According to his installation blog, Archbishop Nichols will be wearing new vestments which will become the normal ones for his use at Westminster on high days and holy days.
That's good news. It's odd, though, that none of the big guns in the Catholic blogosphere seems to have noticed it or thought it worthy of comment.
Even odder, though, is that nobody seems to think that the mire of filth in which the Palace of Westminster is engulfed seems worthy of comment. Perhaps the mire is beginning to drown out any other thought.
I have thought for a long time - since May 1997 as it happens - that the great "gift" of NuLabour to the United Kingdom would be the promotion of meretriciousness: the showily flashy: to the greatest of virtues, and I think I'm right.
The particular story being unveiled by the Telegraph comes from the fact that Whips seem to have told MPs since 1997 that salaries could not be seen to rise, but that "legitimate expenses" (nudge, nude, wink, wink) could be exploited to compensate. And, our MPs, who are our representatives, and who share the moral compass of the immense majority of those whom they represent, have engaged in claiming expenses purely because the money is available "within the rules".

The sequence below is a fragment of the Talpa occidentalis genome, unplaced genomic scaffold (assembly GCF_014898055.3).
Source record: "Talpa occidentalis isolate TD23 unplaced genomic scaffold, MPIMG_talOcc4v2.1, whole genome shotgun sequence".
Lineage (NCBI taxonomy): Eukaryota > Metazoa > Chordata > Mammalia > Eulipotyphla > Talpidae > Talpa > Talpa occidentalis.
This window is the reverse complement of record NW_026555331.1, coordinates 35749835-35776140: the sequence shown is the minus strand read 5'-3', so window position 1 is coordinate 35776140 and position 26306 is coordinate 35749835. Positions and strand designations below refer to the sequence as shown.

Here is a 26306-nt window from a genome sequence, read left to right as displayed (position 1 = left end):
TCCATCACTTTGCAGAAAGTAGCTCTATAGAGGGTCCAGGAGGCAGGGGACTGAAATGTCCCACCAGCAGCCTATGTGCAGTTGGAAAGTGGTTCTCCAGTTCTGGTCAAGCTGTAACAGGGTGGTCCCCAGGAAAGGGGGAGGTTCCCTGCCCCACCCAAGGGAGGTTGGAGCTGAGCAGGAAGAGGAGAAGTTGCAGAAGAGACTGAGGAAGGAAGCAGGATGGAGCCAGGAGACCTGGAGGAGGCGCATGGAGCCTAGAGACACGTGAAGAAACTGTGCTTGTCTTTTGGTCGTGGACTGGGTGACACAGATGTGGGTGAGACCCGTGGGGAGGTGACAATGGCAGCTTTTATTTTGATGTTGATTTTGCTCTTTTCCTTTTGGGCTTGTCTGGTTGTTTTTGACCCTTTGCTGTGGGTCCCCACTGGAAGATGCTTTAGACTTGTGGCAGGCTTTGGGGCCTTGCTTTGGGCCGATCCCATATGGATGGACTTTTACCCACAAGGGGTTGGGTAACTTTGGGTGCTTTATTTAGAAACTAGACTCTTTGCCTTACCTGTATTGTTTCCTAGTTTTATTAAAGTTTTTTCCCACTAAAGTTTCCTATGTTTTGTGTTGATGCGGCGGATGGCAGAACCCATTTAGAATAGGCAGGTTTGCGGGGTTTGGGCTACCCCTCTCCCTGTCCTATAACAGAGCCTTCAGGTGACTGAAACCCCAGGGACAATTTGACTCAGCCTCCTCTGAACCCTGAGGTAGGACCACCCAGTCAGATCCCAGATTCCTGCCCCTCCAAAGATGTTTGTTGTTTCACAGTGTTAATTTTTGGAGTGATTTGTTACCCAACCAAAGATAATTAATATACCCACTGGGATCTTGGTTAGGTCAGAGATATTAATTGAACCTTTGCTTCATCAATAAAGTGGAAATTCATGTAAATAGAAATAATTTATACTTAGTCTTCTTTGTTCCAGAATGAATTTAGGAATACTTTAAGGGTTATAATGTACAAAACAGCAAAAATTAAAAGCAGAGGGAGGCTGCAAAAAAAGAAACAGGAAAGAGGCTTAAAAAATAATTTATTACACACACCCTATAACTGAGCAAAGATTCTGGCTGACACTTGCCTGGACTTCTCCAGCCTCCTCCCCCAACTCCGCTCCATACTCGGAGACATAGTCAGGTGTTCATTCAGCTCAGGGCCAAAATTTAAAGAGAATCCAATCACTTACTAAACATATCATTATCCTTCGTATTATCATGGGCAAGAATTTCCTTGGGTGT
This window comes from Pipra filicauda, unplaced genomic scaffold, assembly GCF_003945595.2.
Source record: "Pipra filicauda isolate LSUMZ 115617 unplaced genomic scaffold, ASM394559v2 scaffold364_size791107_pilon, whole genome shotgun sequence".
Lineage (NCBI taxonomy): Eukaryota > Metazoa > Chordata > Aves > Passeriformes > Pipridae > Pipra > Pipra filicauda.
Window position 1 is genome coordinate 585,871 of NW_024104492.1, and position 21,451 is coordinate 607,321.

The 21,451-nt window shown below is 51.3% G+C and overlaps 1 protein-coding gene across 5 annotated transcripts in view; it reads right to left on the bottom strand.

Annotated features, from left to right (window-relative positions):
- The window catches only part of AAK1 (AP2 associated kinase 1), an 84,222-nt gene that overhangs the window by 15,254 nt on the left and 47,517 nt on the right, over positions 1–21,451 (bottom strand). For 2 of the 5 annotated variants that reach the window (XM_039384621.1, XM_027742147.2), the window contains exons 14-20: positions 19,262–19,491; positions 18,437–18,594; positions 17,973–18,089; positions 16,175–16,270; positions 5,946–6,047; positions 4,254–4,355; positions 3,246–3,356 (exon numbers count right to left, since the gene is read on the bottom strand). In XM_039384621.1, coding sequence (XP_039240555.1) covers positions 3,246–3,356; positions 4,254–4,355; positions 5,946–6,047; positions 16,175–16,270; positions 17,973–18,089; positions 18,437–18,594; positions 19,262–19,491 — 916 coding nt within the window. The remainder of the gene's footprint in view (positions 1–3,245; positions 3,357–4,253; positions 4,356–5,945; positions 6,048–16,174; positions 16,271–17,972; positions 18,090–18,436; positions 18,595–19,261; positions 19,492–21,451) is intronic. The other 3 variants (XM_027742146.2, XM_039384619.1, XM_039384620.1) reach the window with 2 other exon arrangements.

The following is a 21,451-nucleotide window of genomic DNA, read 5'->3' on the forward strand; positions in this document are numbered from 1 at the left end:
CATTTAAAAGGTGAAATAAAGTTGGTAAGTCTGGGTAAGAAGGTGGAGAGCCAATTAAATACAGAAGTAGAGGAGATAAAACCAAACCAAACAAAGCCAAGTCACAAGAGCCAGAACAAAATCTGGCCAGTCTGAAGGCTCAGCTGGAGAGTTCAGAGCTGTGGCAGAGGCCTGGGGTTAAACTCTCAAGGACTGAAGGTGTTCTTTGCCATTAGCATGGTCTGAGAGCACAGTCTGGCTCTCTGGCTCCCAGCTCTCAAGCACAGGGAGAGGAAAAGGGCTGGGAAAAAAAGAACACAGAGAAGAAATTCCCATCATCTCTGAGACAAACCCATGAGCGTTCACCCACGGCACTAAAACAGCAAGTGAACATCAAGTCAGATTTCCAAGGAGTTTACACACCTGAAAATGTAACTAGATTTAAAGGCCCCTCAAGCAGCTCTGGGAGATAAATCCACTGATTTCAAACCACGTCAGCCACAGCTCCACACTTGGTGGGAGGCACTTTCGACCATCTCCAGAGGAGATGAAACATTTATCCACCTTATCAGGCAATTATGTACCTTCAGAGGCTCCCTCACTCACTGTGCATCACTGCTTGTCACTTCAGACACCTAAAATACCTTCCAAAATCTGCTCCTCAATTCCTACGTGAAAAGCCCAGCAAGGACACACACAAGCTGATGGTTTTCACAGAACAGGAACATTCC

I said "meretricious" above, because I get the feeling that those who have been set in authority over us couldn't give a toss. How come Mandelson got yet another chance, except for the fact that Brown guessed rightly that the number of people capable of being morally outraged in the UK these days has diminished sufficiently to let him do what he wants, and then claim the moral high ground for doing it.
Another metaphor: perhaps we ought to stay beneath our stones, and hope that nobody lifts them, and leave the vile, monstrous, slimy, inhabitants of the depths to wander through the world for the ruin of souls, leaving St Michael to deal with them.
I cannot remember ever feeling such a foreigner in my own country.